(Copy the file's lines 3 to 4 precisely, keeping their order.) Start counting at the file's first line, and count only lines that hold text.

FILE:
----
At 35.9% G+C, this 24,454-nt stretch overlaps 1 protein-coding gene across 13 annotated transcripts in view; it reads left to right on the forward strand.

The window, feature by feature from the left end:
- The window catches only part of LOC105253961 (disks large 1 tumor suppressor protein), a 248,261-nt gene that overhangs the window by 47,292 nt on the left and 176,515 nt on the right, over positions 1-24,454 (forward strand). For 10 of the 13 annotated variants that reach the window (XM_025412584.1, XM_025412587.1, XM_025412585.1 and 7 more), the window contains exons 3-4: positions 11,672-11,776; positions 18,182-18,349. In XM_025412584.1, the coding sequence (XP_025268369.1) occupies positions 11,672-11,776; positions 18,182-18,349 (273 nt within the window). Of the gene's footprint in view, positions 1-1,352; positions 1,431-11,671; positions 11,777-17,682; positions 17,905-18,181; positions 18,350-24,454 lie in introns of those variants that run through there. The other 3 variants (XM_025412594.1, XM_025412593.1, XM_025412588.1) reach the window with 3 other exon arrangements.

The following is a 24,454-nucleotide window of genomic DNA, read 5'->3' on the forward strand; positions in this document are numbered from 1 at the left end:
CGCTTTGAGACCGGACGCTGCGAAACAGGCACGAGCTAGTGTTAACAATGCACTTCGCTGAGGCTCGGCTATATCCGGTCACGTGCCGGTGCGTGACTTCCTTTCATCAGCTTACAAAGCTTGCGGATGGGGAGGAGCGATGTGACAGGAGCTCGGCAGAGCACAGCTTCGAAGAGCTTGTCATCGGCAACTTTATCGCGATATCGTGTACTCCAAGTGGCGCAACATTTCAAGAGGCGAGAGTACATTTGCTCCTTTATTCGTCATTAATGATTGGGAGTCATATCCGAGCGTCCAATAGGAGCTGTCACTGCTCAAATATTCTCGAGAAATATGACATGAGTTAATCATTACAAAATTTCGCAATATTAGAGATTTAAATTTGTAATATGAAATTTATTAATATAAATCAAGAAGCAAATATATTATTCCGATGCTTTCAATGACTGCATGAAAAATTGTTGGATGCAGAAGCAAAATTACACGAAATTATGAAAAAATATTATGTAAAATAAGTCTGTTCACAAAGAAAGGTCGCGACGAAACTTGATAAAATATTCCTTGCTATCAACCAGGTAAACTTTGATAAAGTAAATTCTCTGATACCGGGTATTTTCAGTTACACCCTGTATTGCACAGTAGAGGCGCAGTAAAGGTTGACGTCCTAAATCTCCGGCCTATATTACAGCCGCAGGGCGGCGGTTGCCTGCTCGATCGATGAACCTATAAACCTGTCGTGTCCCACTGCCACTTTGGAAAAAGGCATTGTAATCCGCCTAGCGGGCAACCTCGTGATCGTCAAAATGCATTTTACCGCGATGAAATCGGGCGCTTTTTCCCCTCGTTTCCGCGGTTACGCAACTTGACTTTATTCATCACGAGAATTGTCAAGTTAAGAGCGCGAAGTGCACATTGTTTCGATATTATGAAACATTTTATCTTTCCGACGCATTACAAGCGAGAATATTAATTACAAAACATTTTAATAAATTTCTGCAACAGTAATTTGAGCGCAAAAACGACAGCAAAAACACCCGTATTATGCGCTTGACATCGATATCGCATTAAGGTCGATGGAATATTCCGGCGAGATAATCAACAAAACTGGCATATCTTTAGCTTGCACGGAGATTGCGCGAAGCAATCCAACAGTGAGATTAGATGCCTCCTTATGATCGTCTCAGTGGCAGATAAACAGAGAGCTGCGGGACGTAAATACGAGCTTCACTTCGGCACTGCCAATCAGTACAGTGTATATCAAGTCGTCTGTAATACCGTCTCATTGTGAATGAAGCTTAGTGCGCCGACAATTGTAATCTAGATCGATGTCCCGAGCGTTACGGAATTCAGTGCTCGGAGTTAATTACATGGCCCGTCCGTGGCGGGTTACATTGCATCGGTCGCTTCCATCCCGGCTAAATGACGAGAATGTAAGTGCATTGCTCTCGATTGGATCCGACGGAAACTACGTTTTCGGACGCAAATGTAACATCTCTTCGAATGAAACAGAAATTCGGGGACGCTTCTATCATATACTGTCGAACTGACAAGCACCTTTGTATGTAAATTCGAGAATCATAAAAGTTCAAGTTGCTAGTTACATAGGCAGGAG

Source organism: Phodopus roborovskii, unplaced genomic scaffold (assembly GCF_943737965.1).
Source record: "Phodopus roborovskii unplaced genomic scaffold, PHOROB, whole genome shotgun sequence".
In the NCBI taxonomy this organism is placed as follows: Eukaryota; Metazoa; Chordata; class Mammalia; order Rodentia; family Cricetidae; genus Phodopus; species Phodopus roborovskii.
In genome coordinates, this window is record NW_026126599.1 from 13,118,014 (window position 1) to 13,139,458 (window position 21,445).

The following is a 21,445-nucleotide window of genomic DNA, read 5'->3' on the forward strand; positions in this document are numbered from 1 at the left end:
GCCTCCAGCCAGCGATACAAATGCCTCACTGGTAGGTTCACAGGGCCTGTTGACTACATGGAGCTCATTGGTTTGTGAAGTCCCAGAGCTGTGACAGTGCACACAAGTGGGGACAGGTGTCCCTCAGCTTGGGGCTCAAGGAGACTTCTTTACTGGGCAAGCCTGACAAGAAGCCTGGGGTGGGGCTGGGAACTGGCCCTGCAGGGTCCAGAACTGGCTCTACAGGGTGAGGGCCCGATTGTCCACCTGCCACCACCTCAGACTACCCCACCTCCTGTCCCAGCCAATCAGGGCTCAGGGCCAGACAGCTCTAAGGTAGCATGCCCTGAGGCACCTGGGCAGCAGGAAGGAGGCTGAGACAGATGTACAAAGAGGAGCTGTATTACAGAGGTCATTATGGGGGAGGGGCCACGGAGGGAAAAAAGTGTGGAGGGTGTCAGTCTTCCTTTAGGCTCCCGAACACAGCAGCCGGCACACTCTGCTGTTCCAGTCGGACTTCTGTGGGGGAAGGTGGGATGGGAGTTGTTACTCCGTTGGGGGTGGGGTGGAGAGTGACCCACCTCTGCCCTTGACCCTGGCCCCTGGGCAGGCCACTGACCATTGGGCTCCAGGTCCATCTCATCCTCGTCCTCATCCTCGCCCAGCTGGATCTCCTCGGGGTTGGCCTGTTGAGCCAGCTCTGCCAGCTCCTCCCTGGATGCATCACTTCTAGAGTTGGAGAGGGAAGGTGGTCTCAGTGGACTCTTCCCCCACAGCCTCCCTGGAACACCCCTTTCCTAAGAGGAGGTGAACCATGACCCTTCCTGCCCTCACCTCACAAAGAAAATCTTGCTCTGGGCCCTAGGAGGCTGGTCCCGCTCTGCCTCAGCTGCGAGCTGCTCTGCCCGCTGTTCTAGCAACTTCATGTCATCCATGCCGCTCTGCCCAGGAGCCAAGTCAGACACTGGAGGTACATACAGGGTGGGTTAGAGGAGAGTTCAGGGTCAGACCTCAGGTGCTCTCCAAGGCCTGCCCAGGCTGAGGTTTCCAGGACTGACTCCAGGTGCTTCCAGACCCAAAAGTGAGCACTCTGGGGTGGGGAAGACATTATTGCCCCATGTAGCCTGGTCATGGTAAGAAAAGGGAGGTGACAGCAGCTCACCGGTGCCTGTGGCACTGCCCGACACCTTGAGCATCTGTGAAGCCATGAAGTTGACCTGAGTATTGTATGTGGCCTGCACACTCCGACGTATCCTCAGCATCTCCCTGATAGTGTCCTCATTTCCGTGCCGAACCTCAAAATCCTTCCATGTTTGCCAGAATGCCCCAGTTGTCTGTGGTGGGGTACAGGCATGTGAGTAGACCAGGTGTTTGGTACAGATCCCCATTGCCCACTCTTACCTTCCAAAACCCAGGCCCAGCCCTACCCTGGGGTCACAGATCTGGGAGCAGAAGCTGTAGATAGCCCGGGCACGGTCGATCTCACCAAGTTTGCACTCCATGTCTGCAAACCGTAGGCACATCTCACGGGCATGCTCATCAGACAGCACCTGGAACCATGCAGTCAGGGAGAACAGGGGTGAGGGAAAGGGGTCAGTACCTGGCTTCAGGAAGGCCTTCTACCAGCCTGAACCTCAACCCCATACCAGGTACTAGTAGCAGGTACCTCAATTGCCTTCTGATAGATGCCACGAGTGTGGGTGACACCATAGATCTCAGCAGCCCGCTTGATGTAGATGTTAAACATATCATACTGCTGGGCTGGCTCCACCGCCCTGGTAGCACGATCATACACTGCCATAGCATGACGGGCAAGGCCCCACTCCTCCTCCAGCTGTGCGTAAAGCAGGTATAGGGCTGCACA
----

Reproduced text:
- The window catches only part of LOC105253961 (disks large 1 tumor suppressor protein), a 248,261-nt gene that overhangs the window by 47,292 nt on the left and 176,515 nt on the right, over positions 1-24,454 (forward strand). For 10 of the 13 annotated variants that reach the window (XM_025412584.1, XM_025412587.1, XM_025412585.1 and 7 more), the window contains exons 3-4: positions 11,672-11,776; positions 18,182-18,349. In XM_025412584.1, the coding sequence (XP_025268369.1) occupies positions 11,672-11,776; positions 18,182-18,349 (273 nt within the window). Of the gene's footprint in view, positions 1-1,352; positions 1,431-11,671; positions 11,777-17,682; positions 17,905-18,181; positions 18,350-24,454 lie in introns of those variants that run through there. The other 3 variants (XM_025412594.1, XM_025412593.1, XM_025412588.1) reach the window with 3 other exon arrangements.

The following is a 24,454-nucleotide window of genomic DNA, read 5'->3' on the forward strand; positions in this document are numbered from 1 at the left end: